Ojai, California Kosaku Yamada has been picking Camry nits for ten years now. As chief engineer of America’s most popular car, he is bedeviled by more than just the obvious things that give Japanese engineers sleepless nights.
The obvious: “All the nuts-and-bolts considerations so neatly arranged on the left side of the brain were obvious,” he said of this fifth-generation Camry. “The Camry would need to be bigger, quieter, cleaner, and more powerful, with better handling, steering, and fuel economy and an even higher level of crashworthiness. Logic,” he added, “dictated an all-new chassis.”
Automotive journalists have grown used to this sort of obsessiveness from the Japanese, who already build cars with the fewest defects, the highest levels of consumer satisfaction, and the best resale values. It’s why we’ve called the Camry the best car built in America. It’s why Honda sells more Accords than Ford does Tauruses and Chevy does Impalas. It’s what makes Nissan’s new high-performance Altima a car to watch closely. It’s why Toyota grabbed the number three car-sales spot from Chrysler, racking up some of its best sales months in history while the domestics crashed and burned.
The not so obvious: “Camry has been called ‘an unspectacular car that does everything with precision and grace.’ And ‘balanced to a fault, the car that has single-handedly raised conventionality to an art form.’ And my personal favorite: ‘the car that few will lust for but everyone will recommend.’ I chose these comments because they capture a feeling of frustration with a great car that could be even greater. A car that targets the Big Middle, whose broad appeal could be even broader were it not for a deficiency in one very important area that is difficult to define and even harder to measure. It is all about emotion.”
He wants us now to say “Wow!”
Well, it can’t all be about emotion, or Alfa Romeo would have the number one car in America. And even if it were just 50 percent about emotion, Volkswagen Passats would be riding the biggest wave in the family-sedan ocean.
But we’re not going to say that Yamada can’t have it all; he’s awfully close to his dreams. He’s made the Camry big enough for six-footers to sprawl in the back seat or lie down in the trunk–and that’s without flopping down the rear seatbacks. It is much cooler-looking outside and just as practical as ever inside, with tasteful trim, great fabrics, perfect gauges, and big, fat buttons and switches. The Camry’s hip point has been comfortably raised (a nod to its overwhelming majority of aging baby-boomer owners). You shorties will be able to order adjustable pedals midyear, leaving only one good reason to buy the aging Taurus: There’ll be no more entry-level Camry, because no one was buying it anyway.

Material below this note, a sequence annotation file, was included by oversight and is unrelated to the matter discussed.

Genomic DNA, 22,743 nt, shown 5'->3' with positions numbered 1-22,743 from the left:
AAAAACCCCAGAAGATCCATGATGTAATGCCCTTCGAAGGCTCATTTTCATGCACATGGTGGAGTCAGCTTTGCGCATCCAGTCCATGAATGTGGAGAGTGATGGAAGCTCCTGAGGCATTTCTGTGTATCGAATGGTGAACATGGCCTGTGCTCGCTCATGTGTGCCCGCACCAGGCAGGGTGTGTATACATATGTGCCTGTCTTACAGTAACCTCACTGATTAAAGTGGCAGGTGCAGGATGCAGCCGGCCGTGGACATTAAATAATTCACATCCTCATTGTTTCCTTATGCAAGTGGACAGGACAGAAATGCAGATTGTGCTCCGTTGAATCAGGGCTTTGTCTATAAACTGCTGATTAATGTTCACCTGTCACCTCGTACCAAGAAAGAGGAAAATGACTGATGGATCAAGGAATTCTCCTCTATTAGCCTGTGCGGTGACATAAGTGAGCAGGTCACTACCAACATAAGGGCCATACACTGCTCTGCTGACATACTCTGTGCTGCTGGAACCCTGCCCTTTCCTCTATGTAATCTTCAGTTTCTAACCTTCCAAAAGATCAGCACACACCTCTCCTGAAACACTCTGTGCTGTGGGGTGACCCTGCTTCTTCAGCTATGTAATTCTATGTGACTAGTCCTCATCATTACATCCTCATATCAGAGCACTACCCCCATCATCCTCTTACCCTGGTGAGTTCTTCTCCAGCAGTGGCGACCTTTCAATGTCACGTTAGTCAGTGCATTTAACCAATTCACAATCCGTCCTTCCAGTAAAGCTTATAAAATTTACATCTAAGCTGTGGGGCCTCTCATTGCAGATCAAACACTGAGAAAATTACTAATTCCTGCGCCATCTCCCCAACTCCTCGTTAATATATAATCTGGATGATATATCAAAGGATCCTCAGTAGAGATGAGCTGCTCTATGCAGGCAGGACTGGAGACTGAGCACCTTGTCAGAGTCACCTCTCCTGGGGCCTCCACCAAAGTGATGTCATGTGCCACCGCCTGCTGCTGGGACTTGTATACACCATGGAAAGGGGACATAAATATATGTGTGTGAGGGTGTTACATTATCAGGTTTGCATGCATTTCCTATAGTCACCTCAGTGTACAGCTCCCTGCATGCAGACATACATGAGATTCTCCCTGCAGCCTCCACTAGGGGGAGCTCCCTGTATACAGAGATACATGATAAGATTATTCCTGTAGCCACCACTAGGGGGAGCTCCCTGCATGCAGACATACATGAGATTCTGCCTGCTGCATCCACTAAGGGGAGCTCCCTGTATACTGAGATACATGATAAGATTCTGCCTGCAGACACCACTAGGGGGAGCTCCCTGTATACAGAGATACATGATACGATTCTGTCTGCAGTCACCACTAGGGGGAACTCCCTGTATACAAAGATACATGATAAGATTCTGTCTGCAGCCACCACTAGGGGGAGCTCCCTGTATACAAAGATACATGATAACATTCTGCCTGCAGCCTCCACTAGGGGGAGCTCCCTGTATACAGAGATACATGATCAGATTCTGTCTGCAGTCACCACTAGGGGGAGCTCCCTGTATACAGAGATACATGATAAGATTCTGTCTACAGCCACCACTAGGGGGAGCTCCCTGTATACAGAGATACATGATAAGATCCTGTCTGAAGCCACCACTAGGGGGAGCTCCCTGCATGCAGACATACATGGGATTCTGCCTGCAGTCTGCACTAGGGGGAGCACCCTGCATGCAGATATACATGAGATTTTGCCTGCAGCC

The new strategy is to offer an extremely well-equipped LE model (which should account for about 65 percent of Camry sales) at a price lower than last year’s equivalent, a more luxurious XLE version, and a brand-new, sporty SE model meant to address that “Wow!” deficiency. We zeroed in on that SE model with the optional 192-horsepower, 3.0-liter V-6, as Toyota hoped we would, and found a highly refined engine and automatic transmission combo mated to a nearly perfect suspension benefiting from much stiffer front and rear springs, firmer shock damping, a brace added to the top of the strut mounts, and low-profile sixteen-inch tires.
As much as we enjoyed the V-6 SE, though, the base LE’s 157-horsepower, 2.4-liter four-cylinder engine mated to the five-speed manual is surprisingly responsive, although marred by a lack of low-down torque that will have you smoking the tires to get it going from a stop. (The manual is not available with a V-6, by the way, but we’d suggest trying an SE version with four-cylinder and manual.) Both are ULEV engines, and the four (measurably lighter and quieter) is expecting EPA fuel-economy stats of 24 city/33 highway, this despite a huge improvement of 21 horsepower over last year.
Side curtain air bags and ABS are standard only on the XLE, but all three rear seating positions get three-point belts. ISOFIX baby seats will snap into the two outside rear positions. The wonderful (optional) DVD-based navigation system calculates routes in about five seconds, more than twice as fast as last year’s system.
As it is, the Camry draws in more first-time and conquest buyers to Toyota than any other model, and it is also better than any other passenger car in the industry at bringing its people back for more. Last year, more than one-third of all new Camrys sold went to . . . Camry owners.
It all adds up to a “Wow!” from us, but we have to admit that once Yamada checks out the Altima’s amazing 180-horsepower four-cylinder and optional 240-horsepower V-6, there’ll be more sleepless nights.